UpToDate
Official reprint from UpToDate®
www.uptodate.com ©2017 UpToDate, Inc. and/or its affiliates. All Rights Reserved.

Medline ® Abstracts for References 13-15

of 'Advance care planning and advance directives'

13
TI
Associations between end-of-life discussions, patient mental health, medical care near death, and caregiver bereavement adjustment.
AU
Wright AA, Zhang B, Ray A, Mack JW, Trice E, Balboni T, Mitchell SL, Jackson VA, Block SD, Maciejewski PK, Prigerson HG
SO
JAMA. 2008;300(14):1665.
 
CONTEXT: Talking about death can be difficult. Without evidence that end-of-life discussions improve patient outcomes, physicians must balance their desire to honor patient autonomy against a concern of inflicting psychological harm.
OBJECTIVE: To determine whether end-of-life discussions with physicians are associated with fewer aggressive interventions.
DESIGN, SETTING, AND PARTICIPANTS: A US multisite, prospective, longitudinal cohort study of patients with advanced cancer and their informal caregivers (n = 332 dyads), September 2002-February 2008. Patients were followed up from enrollment to death, a median of 4.4 months later. Bereaved caregivers' psychiatric illness and quality of life was assessed a median of 6.5 months later.
MAIN OUTCOME MEASURES: Aggressive medical care (eg, ventilation, resuscitation) and hospice in the final week of life. Secondary outcomes included patients' mental health and caregivers' bereavement adjustment.
RESULTS: One hundred twenty-three of 332 (37.0%) patients reported having end-of-life discussions before baseline. Such discussions were not associated with higher rates of major depressive disorder (8.3% vs 5.8%; adjusted odds ratio [OR], 1.33; 95% confidence interval [CI], 0.54-3.32), or more worry (mean McGill score, 6.5 vs 7.0; P = .19). After propensity-score weighted adjustment, end-of-life discussions were associated with lower rates of ventilation (1.6% vs 11.0%; adjusted OR, 0.26; 95% CI, 0.08-0.83), resuscitation (0.8% vs 6.7%; adjusted OR, 0.16; 95% CI, 0.03-0.80), ICU admission (4.1% vs 12.4%; adjusted OR, 0.35; 95% CI, 0.14-0.90), and earlier hospice enrollment (65.6% vs 44.5%; adjusted OR, 1.65;95% CI, 1.04-2.63). In adjusted analyses, more aggressive medical care was associated with worse patient quality of life (6.4 vs 4.6; F = 3.61, P = .01) and higher risk of major depressive disorder in bereaved caregivers (adjusted OR, 3.37; 95% CI, 1.12-10.13), whereas longer hospice stays were associated with better patient quality of life (mean score, 5.6 vs 6.9; F = 3.70, P = .01). Better patient quality of life was associated with better caregiver quality of life at follow-up (beta = .20; P = .001).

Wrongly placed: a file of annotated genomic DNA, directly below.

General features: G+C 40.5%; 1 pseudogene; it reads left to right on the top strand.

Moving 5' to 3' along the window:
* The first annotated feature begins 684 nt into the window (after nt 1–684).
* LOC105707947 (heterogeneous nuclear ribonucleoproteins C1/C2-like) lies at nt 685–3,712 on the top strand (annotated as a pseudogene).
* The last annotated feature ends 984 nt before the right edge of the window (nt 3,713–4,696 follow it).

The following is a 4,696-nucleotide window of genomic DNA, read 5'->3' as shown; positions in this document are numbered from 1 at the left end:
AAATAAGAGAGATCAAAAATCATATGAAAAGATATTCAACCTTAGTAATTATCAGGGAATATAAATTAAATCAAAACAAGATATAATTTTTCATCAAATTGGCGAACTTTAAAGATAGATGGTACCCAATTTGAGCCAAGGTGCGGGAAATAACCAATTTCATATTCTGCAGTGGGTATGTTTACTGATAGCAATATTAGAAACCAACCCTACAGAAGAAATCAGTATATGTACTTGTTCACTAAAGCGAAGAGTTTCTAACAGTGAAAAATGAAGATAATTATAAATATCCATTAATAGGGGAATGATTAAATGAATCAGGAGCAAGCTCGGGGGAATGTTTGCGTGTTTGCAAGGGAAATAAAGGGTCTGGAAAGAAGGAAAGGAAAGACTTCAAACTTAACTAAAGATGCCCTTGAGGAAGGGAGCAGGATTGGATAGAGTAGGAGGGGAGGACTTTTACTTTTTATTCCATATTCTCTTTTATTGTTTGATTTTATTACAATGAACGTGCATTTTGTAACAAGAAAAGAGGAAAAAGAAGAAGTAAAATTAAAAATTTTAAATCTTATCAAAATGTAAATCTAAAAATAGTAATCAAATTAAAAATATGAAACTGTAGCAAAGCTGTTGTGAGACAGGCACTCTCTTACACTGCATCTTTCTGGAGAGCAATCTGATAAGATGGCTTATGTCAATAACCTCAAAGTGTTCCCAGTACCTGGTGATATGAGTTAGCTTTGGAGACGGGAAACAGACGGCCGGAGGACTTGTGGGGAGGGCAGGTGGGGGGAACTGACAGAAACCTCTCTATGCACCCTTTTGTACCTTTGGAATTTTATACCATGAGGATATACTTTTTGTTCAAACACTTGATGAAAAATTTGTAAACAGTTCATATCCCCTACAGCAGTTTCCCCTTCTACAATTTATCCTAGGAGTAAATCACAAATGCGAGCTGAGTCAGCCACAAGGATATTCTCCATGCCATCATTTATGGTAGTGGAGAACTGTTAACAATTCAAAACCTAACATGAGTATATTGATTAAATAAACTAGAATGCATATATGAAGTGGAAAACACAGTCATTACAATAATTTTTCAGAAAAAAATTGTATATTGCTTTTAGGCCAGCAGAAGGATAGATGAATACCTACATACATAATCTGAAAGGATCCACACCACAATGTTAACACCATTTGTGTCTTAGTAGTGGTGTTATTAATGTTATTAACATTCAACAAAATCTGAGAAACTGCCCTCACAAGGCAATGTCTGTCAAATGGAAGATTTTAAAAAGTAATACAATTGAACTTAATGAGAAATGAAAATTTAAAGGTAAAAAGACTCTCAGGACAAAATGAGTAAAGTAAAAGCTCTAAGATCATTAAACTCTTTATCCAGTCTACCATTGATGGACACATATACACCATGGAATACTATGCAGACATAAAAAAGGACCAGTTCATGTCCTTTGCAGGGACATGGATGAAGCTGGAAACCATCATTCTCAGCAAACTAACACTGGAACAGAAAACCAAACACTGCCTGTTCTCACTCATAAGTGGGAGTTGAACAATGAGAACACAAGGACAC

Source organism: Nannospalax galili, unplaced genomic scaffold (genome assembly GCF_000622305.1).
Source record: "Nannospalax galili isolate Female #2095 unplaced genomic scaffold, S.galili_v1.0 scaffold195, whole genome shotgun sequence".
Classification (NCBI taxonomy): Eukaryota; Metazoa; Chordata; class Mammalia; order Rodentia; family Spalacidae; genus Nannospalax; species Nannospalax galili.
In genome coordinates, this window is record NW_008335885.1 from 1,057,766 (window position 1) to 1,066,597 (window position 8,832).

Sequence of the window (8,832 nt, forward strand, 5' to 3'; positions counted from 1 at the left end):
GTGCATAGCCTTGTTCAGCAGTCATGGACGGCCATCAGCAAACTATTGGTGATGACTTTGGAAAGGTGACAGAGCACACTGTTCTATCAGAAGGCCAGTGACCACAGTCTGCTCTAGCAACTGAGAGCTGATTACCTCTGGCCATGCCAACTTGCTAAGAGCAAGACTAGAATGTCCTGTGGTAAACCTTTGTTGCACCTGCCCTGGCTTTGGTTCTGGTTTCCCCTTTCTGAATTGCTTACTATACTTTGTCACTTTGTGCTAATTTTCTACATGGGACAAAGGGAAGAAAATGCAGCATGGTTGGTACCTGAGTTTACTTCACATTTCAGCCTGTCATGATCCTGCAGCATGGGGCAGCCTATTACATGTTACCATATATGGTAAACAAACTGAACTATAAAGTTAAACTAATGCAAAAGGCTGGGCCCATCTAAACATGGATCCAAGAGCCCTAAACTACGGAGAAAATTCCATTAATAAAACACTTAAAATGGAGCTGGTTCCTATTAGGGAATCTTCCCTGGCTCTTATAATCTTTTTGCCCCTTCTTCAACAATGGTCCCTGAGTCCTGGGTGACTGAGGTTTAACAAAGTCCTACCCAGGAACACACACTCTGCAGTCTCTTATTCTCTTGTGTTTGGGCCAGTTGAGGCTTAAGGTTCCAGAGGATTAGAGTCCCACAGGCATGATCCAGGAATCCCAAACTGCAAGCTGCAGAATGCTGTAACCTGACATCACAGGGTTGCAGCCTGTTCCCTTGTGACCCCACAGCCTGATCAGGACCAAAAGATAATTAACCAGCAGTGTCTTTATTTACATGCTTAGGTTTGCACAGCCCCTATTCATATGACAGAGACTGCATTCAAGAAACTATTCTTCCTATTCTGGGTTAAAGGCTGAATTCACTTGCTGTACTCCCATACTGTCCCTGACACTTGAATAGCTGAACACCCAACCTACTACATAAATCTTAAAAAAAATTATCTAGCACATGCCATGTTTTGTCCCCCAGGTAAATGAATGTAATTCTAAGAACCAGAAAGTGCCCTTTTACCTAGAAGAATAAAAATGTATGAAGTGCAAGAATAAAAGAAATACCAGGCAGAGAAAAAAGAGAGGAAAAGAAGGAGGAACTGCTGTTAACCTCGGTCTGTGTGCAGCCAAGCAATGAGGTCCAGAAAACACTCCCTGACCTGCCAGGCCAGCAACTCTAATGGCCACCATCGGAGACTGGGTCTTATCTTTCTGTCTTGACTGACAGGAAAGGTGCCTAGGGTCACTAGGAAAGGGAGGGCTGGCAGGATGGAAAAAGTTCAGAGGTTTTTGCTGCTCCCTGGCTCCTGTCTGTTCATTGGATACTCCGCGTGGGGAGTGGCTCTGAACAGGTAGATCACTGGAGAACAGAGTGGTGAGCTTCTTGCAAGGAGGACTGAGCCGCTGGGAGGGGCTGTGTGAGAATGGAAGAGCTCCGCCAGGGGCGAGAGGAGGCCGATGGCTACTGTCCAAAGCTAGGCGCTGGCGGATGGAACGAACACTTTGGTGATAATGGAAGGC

CONCLUSIONS: End-of-life discussions are associated with less aggressive medical care near death and earlier hospice referrals. Aggressive care is associated with worse patient quality of life and worse bereavement adjustment.
AD
Department of Medical Oncology and Center for Psycho-Oncology and Palliative Care Research, Dana-Farber Cancer Institute, 550 Shields Warren, 44 Binney St, Boston, MA 02115, USA. awright2@partners.org
PMID
14
TI
Association between advance directives and quality of end-of-life care: a national study.
AU
Teno JM, Gruneir A, Schwartz Z, Nanda A, Wetle T
SO
J Am Geriatr Soc. 2007;55(2):189.
 
OBJECTIVES: To examine the role of advance directives (ADs) 10 years after the Patient Self-Determination Act.
DESIGN: Mortality follow-back survey.
SETTING: People who died in a nursing home, hospital, or at home.
PARTICIPANTS: Bereaved family member or other knowledgeable informant.
MEASUREMENTS: Telephone interviewers that asked about the use of written ADs, use of life-sustaining treatment, and quality of care by asking whether staff provided desired symptom relief, treated the dying with respect, supported shared decision-making, coordinated care, and provided family with the needed information and emotional support.
RESULTS: Of the 1,587 people who died, 70.8% had an AD. Persons who died athome with hospice or in a nursing home were more likely to have an AD. In addition, those with an AD were less likely to have a feeding tube (17% vs 27%) or use a respirator in the last month of life (11.8% vs 22.0%). Bereaved family members who reported that the decedent did not have an AD were more likely to report concerns with physician communication (adjusted odds ratio (AOR)=1.4, 95% confidence interval (CI)=1.1-1.6) and with being informed about what to expect (AOR=1.2, 95% CI=1.0-1.3). No statistically significant differences were observed in other outcomes. Even in those with an AD, important quality concerns remained; one in four reported an unmet need in pain, one in two reported inadequate emotional support for the patient, and one in three stated inadequate family emotional support.
CONCLUSION: Bereaved family member report of completion of an AD was associated with greater use of hospice and fewer reported concerns with communication, yet important opportunities remain to improve the quality of end-of-life care.
AD
Center for Gerontology and Health Care Research, Brown Medical School, Providence, Rhode Island, USA. Joan_Teno@brown.edu
PMID
15
 
 
Silvester W, Blackhall LJ, Stickland E. Final Evaluation Report of the Community Implementation of the Respecting Patient Choices Program. http://www.health.gov.au/internet/nhhrc/publishing.nsf/Content/018-wilsiletal/$FILE/018%20William%20Silvester%20et%20al%20Submission%20B.pdf (Accessed on December 31, 2012).
 
no abstract available